The country, which welcomed over 60 million foreign tourists in 2018, according to the World Tourism Organization, is now expecting 56 million fewer overnight stays, according to a new survey from Florence's Centre for Tourism Studies (CTS).
That translates into a 3.2 billion euro ($3.6 billion) drop in turnover for the industry, representing the worst results since 1998, the survey found.
Nearly half of the drop in revenue will come from the hotel sector, found the study, which surveyed more than 2,100 entrepreneurs in the sector.
“A decrease was expected, but if it continues like this it will be the worst drop in the history of our tourism industry,” said Vittorio Messina, president of Assoturismo, Italy's tourism federation, which commissioned the survey.
“We have to make a plan for the revival of the sector which represents 13 percent of gross domestic product (GDP) and our calling card abroad,” Messina said.
The Italian tourism sector was already reporting
its “worst crisis in recent history” in early March as the initial outbreak prompted a flurry of travel cancellations.
And even though Italy is starting to re-allow travel, many flight routes have yet to resume
, some 40 percent of hotels still haven't reopened
, and many other countries including the US and UK currently have their own travel warnings in place.
Visitors enjoy a coffee on St Mark's Square in Venice on June 3rd. Photo: AFP
The numbers show that the majority of Italy's tourist revenues – 67 percent – are concentrated in just five regions: Lombardy, Lazio, Veneto, Tuscany and, more recently, the southern region of Campania.
The south continues to make less money from tourism than the centre and north, despite visitors tending to stay longer there.
This year, a lack of tourists is the very opposite of the usual problem: Italy's most established tourist destinations famously suffer from overcrowding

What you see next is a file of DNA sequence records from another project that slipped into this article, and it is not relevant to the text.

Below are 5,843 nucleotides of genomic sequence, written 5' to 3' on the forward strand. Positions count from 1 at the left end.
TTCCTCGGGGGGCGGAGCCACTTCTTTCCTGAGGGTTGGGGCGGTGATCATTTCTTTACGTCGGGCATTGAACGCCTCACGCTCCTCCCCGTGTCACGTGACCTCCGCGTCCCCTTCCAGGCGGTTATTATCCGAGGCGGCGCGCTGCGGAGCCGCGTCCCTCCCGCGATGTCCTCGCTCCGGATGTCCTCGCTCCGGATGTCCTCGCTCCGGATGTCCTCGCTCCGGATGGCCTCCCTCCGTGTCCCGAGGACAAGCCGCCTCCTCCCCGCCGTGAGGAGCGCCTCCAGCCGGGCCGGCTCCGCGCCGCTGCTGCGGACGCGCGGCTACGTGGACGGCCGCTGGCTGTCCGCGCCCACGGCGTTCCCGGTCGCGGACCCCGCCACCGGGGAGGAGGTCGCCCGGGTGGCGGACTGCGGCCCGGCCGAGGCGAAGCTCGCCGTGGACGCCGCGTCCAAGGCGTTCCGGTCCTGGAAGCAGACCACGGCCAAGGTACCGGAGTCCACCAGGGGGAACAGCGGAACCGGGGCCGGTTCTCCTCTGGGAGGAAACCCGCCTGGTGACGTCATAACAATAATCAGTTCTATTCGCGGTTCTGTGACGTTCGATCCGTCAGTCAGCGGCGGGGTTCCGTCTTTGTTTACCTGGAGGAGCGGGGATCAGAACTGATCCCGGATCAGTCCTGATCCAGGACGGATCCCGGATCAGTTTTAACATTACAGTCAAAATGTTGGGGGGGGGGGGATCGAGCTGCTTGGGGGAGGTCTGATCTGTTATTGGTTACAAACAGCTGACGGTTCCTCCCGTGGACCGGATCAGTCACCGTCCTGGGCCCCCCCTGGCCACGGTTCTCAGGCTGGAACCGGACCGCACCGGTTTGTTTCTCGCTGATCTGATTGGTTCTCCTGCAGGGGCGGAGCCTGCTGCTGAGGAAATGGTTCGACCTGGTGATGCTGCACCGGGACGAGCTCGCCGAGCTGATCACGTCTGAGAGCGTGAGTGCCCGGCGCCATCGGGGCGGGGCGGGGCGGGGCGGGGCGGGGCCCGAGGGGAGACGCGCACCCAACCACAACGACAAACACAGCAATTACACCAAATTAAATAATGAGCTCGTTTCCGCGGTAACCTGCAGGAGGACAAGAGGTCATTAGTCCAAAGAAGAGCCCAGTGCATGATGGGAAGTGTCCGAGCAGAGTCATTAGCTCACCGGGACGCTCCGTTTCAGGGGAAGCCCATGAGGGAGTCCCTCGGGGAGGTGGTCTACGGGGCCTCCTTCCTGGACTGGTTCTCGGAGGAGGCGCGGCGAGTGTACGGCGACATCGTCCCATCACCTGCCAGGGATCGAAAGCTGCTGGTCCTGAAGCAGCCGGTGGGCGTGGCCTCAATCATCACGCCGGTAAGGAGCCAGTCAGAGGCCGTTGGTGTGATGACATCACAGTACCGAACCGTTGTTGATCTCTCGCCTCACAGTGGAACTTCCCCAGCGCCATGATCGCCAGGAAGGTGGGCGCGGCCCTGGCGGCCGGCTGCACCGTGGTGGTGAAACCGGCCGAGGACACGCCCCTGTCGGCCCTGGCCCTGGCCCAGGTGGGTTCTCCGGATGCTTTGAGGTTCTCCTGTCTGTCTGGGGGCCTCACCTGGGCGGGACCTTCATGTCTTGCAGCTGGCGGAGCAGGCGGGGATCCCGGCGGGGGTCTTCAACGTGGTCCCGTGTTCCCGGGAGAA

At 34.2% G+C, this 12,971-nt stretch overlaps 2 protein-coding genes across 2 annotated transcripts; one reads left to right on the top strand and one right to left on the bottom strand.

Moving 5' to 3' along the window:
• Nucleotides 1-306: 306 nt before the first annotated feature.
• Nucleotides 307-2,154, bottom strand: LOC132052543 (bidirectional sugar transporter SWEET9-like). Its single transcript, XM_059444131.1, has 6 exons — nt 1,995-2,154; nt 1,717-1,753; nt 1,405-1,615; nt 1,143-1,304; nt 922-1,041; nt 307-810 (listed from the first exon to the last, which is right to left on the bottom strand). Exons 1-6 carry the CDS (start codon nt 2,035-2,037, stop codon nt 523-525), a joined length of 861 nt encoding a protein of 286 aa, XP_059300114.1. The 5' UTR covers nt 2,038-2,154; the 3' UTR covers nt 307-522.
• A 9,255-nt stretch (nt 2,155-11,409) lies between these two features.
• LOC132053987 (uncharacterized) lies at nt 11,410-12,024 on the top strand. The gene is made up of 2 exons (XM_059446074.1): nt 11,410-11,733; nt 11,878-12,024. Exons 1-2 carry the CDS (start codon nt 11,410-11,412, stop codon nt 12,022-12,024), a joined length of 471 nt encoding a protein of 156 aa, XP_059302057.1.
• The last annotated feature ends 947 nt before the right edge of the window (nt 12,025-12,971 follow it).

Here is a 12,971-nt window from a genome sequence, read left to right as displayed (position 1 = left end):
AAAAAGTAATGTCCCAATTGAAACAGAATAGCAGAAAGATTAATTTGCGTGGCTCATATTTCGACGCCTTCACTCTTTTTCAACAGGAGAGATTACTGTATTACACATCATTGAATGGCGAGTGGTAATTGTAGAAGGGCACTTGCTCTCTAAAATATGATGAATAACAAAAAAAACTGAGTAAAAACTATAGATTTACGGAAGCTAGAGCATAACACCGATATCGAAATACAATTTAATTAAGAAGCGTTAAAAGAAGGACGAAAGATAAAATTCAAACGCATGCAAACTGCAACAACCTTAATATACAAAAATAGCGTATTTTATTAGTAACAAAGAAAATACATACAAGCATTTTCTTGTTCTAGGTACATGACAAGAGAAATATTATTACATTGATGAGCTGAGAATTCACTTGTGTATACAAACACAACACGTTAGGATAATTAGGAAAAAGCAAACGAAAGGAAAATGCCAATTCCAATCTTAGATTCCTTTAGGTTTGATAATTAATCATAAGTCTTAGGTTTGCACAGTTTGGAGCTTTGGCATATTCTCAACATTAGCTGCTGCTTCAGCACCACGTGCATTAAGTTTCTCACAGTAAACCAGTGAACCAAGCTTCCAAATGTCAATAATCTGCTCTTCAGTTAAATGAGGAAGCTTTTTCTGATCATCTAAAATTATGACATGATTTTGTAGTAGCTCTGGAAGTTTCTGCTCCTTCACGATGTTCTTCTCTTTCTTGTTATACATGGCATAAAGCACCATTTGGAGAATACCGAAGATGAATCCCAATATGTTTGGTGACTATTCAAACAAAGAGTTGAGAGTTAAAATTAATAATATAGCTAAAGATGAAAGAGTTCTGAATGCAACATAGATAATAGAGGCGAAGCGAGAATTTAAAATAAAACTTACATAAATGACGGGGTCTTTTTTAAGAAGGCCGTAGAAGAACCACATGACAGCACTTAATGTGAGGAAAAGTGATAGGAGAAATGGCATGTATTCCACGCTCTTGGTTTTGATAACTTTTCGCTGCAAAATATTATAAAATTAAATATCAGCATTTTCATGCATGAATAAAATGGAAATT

, especially in the peak summer season. Many local residents' groups have long warned that the influx, however profitable, takes a considerable toll on their quality of life and jeopardizes the survival of Italy's heritage, the key to its appeal.
Residents' groups and even some of those working in the travel industry say now is the time for change, with some Italian attractions
saying they'll be doing things differently in future.
Italian tourism chiefs say they are now looking at ways to make the industry “greener and slower”.
“Post-Covid crisis, there will be an opportunity to tackle the issue of sustainability and a new way of proposing and experiencing tourism,”
Palmucci predicts that the tourism industry will recover quickly, once unrestricted travel begins again, with the market getting back to where it was in 2019 “by 2022.”
He said he expects “a rapid recovery of international tourism from distant markets, especially in the States.”
However many tourism businesses warn that they might not be able to to hold out much longer, with small businesses in particular saying they're feeling the squeeze and have had little support from the government.
Some small accommodation business owners told The Local earlier in June that a government scheme meant to incentivise tourism could actually leave them out of pocket in the short term.
“We’ve had requests from guests wanting to use the 500 euros off your holiday scheme, but we’re expected to claim the money back through tax credits which could take a long time,” said one hotel owner in Umbria, who gave her name as Stefania.
Bernabó Bocca, president of Italian hoteliers' association Federalberghi, called on the government to provide more assistance for the sector, telling the Senate in that “some of the measures taken so far go in the right direction, but with maddening slowness.”
“We need to increase resources to support tourism and speed up the time taken for measures to come into force,” he said. “otherwise companies won't make it.”
A closed hotel in central Rome. File photo: AFP